View Full Version : Impedance of analog input to SyampPLC

03-24-2007, 11:20 PM
noobie question:

I am interested in using an industrial ultrasonic sensor with a 0-5 VDC sensor ouput range with a StampPLC equipped with a MAX1270 AD converter.

The only reference to the sensor circuit from the sensor manufacturer says "The input impedance of the measuring element should be greater than 50K ohms." I assumes this means that the StampPLC should provide resistance of 100ohms on the "analog in" pin.

In searching for information on the inputs to the Max1270/StampPLC, I found a Nuts & Volts article that mentions a 100K resistor betwen the analog input terminals on the Stamp PLC and the MAX1270 analog input pins.

Am I therefor correct in assuming that all I have to do is connect my sensor input wires to the appropriate "Ain channel" and "Ain GND" pins on the StampPLC without any further resistors in the circuit? If I have read this wrong, please direct me to a rough diagram of a correct circuit.

Many Thanks

Phil Pilgrim (PhiPi)
03-25-2007, 12:04 AM
Plitch said...
...should provide resistance of 100ohms on the "analog in" pin.

I assume you meant 100K here. So, yes, this should work. However, I'd be very concerned about noise pickup if you're mounting the sensor remotely. That's much too high an impedance to be working with over even a short cable. If there's an equivalent sensor with a 4-20mA output, that would be the better choice. At the StampPLC end, you would install the shunt which converts the 4-20mA to a 1-5V input voltage.


03-25-2007, 12:35 AM
Phil -

My apologies - I did indeed mean 100K, not 100 ohms.

I plan to interface the sensor to a StampPLC with about 5 feet of cable - actually reducing the cable length provided by the manufacturer.

I have used it "as is" with a Stamp Board of Education and ADC0831 and it seemed to work fine. I'm not sure what resistance (if any) was provided by that circuit - I didn't add any in that little experiment. I just wrote a quick-and-dirty digital voltmeter program, and the sensor voltages seemed consistent with expected outcomes and fairly steady. Not at all scientific, just a curiosity based exercise.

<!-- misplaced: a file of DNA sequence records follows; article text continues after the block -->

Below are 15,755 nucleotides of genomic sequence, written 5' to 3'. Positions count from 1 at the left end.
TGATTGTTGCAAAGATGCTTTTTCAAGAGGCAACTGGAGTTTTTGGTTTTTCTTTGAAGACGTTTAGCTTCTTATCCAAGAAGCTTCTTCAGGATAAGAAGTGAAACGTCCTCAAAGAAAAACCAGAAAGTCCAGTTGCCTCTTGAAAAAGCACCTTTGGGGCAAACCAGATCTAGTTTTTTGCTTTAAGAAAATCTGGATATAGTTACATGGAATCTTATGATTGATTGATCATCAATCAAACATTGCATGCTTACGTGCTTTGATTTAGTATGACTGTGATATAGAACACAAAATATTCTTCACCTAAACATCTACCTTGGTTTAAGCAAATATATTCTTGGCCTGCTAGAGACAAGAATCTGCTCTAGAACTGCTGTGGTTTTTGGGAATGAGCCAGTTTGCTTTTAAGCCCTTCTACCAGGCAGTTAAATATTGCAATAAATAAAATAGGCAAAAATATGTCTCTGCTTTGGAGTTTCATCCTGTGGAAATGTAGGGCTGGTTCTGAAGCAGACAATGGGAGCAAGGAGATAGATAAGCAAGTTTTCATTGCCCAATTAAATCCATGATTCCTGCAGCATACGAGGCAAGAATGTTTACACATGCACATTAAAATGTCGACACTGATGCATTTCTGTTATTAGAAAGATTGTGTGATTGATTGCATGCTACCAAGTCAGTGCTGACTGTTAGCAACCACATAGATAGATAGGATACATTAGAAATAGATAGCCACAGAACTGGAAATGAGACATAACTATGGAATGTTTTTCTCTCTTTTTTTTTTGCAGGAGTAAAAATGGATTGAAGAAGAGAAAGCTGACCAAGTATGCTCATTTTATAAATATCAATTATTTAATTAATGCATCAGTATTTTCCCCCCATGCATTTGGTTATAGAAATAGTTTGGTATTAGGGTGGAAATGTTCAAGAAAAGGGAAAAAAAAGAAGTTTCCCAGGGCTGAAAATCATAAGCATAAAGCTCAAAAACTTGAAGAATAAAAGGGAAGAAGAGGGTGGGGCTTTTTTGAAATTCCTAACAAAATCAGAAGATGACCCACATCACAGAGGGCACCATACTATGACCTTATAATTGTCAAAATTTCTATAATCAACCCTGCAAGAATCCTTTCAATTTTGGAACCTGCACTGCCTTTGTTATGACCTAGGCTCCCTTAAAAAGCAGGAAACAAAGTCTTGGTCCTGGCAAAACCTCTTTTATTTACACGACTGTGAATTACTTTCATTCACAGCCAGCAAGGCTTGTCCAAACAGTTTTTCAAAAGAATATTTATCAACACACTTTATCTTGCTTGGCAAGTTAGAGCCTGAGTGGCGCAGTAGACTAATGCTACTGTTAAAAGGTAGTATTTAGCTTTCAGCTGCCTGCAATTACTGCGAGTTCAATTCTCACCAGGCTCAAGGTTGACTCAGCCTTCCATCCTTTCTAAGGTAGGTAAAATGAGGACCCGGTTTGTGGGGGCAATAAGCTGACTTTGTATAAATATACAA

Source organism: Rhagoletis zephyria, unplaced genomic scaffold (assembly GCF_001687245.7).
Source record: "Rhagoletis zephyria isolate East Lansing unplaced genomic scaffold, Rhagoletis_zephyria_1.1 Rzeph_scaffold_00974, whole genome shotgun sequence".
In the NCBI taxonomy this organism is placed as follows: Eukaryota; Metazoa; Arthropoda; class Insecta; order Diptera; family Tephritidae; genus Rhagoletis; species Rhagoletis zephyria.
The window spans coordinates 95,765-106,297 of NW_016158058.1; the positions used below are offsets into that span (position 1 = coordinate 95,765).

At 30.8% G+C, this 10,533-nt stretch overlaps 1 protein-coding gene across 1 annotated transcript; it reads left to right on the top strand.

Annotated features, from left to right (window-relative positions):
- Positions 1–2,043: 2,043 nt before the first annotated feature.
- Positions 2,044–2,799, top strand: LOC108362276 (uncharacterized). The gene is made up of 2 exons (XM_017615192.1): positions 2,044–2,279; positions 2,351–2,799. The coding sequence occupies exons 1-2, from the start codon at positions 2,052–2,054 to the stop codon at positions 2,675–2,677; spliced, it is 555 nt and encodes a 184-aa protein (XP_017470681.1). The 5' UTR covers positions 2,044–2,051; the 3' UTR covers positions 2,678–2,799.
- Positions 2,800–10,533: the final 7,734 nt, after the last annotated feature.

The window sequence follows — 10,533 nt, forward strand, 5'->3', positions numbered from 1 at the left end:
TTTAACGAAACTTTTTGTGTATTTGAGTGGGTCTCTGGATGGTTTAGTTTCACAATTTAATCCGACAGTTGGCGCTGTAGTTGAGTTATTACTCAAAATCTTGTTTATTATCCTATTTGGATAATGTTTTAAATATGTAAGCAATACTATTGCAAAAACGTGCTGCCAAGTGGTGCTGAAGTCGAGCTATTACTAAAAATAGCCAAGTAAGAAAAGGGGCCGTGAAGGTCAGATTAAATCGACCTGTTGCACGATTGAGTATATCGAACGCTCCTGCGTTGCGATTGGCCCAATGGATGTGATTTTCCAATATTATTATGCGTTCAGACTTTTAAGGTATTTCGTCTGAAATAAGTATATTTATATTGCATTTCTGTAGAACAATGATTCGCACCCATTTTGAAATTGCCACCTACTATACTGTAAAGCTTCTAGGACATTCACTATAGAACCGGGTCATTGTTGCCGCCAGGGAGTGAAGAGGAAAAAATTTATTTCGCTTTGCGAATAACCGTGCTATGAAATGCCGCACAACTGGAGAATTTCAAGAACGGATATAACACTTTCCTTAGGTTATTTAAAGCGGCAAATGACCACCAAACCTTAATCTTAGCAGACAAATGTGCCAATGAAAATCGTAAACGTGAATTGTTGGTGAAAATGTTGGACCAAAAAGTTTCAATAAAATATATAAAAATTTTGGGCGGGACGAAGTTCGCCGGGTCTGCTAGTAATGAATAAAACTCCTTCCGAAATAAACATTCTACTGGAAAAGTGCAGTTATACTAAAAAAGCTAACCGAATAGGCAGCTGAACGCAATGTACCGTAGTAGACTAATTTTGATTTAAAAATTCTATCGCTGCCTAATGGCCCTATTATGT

Where would you expect "noise" to arrise?

Thanks for your help.


Phil Pilgrim (PhiPi)
03-25-2007, 01:22 AM
Electrical noise can be induced in a cable from many sources, especially in an industrial environment. Motor relays are a common source, but I've even seen static electricity buildup on rubber conveyor belts cause problems when the inevitible discharge occurs. In my own fairly benign shop environment, I have an electric heater which triggers my 'scope every time it comes on. If these issues aren't planned for in advance, they can be maddening to fix later.

In your case, if you're committed to using a voltage output, I'd be tempted at least to buffer it at the source with an op amp that can drive a cable terminated at a lower impedance. And be sure to use shielded cable, with the shield connected to ground at one end only. You don't want any current running through the shield, as that will compromise its effectiveness. (This is a lesson I learned the hard way in the same plant that had the staticky conveyors.)

But, even with only a five-foot cable, 4-20mA would be the better choice in an industrial environment.